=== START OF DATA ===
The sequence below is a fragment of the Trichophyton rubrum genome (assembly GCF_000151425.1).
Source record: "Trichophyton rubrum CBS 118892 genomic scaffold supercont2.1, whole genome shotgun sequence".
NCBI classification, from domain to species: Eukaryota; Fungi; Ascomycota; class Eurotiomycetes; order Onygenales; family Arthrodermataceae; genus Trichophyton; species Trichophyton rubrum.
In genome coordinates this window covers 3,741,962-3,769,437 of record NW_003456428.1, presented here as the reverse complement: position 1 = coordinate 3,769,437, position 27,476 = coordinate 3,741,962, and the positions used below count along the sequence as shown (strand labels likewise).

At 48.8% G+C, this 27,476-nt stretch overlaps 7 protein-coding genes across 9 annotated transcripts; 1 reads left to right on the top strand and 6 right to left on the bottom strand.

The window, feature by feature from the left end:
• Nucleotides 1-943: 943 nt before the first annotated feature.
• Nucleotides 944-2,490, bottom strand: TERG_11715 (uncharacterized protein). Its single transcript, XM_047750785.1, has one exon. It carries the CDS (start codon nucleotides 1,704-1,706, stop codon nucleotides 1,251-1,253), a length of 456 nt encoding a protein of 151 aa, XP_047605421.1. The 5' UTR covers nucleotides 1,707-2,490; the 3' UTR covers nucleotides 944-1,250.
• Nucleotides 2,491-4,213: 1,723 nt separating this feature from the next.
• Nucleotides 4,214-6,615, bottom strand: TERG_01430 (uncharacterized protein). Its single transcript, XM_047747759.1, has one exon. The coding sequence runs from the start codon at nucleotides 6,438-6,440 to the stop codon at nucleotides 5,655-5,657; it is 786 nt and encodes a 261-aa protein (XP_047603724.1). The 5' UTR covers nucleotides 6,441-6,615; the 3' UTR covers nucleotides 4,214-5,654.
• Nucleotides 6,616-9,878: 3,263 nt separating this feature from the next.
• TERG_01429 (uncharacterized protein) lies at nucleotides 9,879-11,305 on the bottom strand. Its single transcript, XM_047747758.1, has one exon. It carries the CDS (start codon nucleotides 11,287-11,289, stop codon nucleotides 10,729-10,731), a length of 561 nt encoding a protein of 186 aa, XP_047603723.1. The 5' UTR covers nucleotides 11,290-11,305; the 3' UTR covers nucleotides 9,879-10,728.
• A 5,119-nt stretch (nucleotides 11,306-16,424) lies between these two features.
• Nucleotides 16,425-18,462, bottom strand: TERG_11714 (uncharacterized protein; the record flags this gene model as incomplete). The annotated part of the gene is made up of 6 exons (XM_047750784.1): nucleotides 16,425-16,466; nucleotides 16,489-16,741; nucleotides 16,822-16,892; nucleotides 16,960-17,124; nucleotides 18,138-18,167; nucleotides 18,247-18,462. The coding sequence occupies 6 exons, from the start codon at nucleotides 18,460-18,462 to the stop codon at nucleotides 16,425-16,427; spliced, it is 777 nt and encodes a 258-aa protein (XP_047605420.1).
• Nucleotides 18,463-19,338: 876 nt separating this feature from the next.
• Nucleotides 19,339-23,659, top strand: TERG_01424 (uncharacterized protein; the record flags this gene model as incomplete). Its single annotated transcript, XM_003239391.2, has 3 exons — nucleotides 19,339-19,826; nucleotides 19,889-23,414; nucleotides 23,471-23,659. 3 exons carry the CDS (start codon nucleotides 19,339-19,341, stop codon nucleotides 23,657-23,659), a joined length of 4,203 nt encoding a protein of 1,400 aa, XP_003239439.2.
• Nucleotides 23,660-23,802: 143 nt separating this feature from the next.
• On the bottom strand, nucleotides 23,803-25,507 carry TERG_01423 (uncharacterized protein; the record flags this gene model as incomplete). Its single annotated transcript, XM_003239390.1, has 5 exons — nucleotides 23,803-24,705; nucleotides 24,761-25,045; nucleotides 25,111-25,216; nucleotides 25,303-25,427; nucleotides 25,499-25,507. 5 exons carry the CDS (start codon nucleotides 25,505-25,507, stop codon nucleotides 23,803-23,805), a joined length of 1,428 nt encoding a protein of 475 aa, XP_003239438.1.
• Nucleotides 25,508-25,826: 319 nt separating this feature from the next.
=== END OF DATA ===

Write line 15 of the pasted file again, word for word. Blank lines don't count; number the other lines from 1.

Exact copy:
• Nucleotides 18,463-19,338: 876 nt separating this feature from the next.